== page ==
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The Act of 9 October 2015 Amending the Act on Payment Terms in Commercial Transactions, the Civil Code and Certain Other Acts entered into force on 1 January 2016. Following the changes made by the amending act in Art. 359 and 481 of the Civil Code and Art. 4, 6 and 7 of the Act on Payment Terms in Commercial Transactions of 8 March 2013, there are now three types of statutory interest functioning in Poland, in different amounts. This means that the approach followed in Polish arbitration practice for framing the relief demanded in the claim, as well as the wording of awards of statutory interest, needs to be modified in line with the new regulations. Wording commonly used before, such as “I seek an award against A in favour of B in the amount of D together with statutory interest from date E,” or “An award is entered against X in favour of Y in the amount of W with statutory interest from date Z,” does not specify which statutory interest is involved.

Under the law in force prior to 1 January 2016, the level of statutory interest was set by the Council of Ministers in an executive regulation issued pursuant to Civil Code Art. 359 §3. The uniform level of statutory interest established in this way applied to every situation where the regulations referred to statutory interest, therefore including, for example, capital interest where the parties did not specify the amount of interest in their legal act, interest on delay in performing a monetary obligation (Civil Code Art. 481), interest not for delay but required to be paid pursuant to statute (e.g. Civil Code Art. 742, 735 §2 and 842), and interest on delay in payment between parties to a commercial transaction within the meaning of the Act on Payment Terms in Commercial Transactions (Art. 5 and 6 §1).

Under current law there is no one uniform level of statutory interest. Under Civil Code Art. 359 §2, the rate of “statutory interest” is equal to the reference rate of the National Bank of Poland plus 3.5 percentage points. Under Civil Code Art. 481 §2, the rate of “statutory interest on delay” is equal to the NBP reference rate plus 5.5 p.p. Under Art. 4(3) of the Act on Payment Terms in Commercial Transactions, the rate of “statutory interest on delay in commercial transactions” is equal to the NBP reference rate plus 8 p.p. The level of all three types of statutory interest is announced by the Minister of Justice in the official journal Monitor Polski.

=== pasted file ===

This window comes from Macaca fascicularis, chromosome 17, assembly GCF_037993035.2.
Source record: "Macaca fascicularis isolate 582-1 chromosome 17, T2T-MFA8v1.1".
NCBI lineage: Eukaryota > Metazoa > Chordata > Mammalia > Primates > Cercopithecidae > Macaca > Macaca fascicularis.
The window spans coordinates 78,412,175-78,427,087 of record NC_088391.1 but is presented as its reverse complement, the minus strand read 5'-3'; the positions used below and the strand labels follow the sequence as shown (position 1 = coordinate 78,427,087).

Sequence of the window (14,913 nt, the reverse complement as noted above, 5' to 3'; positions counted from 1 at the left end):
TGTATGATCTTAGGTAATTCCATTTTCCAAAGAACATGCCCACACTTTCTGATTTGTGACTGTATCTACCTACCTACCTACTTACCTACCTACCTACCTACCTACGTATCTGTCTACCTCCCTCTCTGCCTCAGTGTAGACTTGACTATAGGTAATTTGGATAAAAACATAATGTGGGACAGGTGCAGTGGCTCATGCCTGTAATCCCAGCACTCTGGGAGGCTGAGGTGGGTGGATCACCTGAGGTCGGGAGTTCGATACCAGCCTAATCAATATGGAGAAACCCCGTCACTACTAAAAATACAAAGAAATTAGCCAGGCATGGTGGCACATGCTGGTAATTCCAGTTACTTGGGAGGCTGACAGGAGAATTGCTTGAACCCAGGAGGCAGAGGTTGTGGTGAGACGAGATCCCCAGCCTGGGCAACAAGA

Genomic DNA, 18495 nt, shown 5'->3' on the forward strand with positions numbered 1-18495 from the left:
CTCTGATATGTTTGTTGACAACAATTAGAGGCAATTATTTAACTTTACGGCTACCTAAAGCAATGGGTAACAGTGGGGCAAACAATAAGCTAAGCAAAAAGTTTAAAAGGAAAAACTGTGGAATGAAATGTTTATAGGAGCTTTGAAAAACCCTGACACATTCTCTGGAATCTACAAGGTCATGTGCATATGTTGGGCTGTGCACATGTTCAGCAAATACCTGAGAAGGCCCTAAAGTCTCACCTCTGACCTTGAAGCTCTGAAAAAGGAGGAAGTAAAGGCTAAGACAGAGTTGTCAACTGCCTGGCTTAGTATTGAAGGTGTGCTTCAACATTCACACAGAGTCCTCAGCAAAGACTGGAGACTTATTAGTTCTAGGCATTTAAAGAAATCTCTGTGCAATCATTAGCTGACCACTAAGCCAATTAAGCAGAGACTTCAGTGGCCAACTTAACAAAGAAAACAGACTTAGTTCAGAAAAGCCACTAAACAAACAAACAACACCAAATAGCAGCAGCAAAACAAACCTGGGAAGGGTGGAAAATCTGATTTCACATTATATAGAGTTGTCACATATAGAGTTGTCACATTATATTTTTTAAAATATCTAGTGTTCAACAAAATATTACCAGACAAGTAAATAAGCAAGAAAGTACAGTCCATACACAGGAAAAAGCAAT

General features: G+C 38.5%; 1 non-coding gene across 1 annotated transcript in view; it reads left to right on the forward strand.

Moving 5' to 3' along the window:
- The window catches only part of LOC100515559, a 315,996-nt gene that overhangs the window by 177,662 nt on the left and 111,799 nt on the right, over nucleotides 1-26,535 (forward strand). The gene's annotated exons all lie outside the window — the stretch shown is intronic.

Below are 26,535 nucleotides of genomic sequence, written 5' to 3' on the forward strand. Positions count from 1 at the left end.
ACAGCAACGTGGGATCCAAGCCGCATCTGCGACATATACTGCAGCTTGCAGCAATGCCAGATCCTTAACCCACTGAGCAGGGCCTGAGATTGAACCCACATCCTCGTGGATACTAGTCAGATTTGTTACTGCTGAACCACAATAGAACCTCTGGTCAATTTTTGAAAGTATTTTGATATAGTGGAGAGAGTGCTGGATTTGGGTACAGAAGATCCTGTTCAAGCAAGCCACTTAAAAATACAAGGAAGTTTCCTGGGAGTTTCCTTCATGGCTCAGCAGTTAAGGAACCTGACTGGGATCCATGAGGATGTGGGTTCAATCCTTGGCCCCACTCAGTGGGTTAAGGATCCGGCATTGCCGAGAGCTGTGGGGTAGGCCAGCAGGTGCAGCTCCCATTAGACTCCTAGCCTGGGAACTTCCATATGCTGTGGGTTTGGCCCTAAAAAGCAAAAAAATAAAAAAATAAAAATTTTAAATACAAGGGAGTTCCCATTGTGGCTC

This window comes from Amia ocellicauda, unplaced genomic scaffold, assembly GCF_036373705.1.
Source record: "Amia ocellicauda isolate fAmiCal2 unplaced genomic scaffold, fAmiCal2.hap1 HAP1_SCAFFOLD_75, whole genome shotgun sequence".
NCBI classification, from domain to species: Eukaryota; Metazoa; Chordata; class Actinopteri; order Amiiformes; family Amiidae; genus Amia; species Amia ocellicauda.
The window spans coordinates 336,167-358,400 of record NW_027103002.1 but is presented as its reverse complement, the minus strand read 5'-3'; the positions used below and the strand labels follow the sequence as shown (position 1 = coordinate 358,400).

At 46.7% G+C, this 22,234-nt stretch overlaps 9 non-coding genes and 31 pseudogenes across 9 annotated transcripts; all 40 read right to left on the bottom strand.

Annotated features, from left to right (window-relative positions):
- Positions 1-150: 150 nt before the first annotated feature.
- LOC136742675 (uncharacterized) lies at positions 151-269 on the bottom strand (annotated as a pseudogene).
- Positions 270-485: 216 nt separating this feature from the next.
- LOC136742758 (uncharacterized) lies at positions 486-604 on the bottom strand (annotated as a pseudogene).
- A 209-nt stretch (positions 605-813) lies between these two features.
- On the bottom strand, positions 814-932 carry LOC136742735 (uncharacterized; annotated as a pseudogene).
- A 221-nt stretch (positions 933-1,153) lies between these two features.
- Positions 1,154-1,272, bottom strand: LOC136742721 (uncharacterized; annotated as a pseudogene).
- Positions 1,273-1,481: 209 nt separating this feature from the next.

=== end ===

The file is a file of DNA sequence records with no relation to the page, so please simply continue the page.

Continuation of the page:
Consequently, when formulating a demand for payment of interest, the type of interest must be clearly identified.

And when awarding interest, the arbitral tribunal should also identify the interest in a way that eliminates any doubt. If the ruling does not indicate a specific interest rate (which is possible, and necessary if the rate of interest arises out of a legal act), but only refers to the statutory rate, the ruling should expressly indicate which type of statutory interest is intended: statutory interest (as such), statutory interest on delay (in general), or statutory interest on delay in commercial transactions.

It appears that under the amended law, the least doubts would be raised by an award which contains (1) an indication of the type of statutory interest in the operative wording of the award, e.g. “award against X in favour of Y amount W with statutory interest on delay from date Z,” and (2) a more extensive explanation than before in the justification concerning the interest portion of the award.

Under the intertemporal provisions (Art. 56–57 of the amending act), the amendment applies to interest due from 1 January 2016. Thus if interest is due from an earlier date, such as 1 June 2013, the period for which statutory interest of the particular type is due should be clearly distinguished. For example, when the claimant seeks interest on delay in performance of a monetary obligation pursuant to Civil Code Art. 481, the ruling could refer to “award against X in favour of Y amount W with statutory interest for the period from 1 June 2013 through 31 December 2015 and statutory interest on delay for the period from 1 January 2016 forward.”

This does not exhaust all of the material issues related to award of interest in arbitration, but is only intended to alert arbitrators and counsel to the ramifications of the new provisions.

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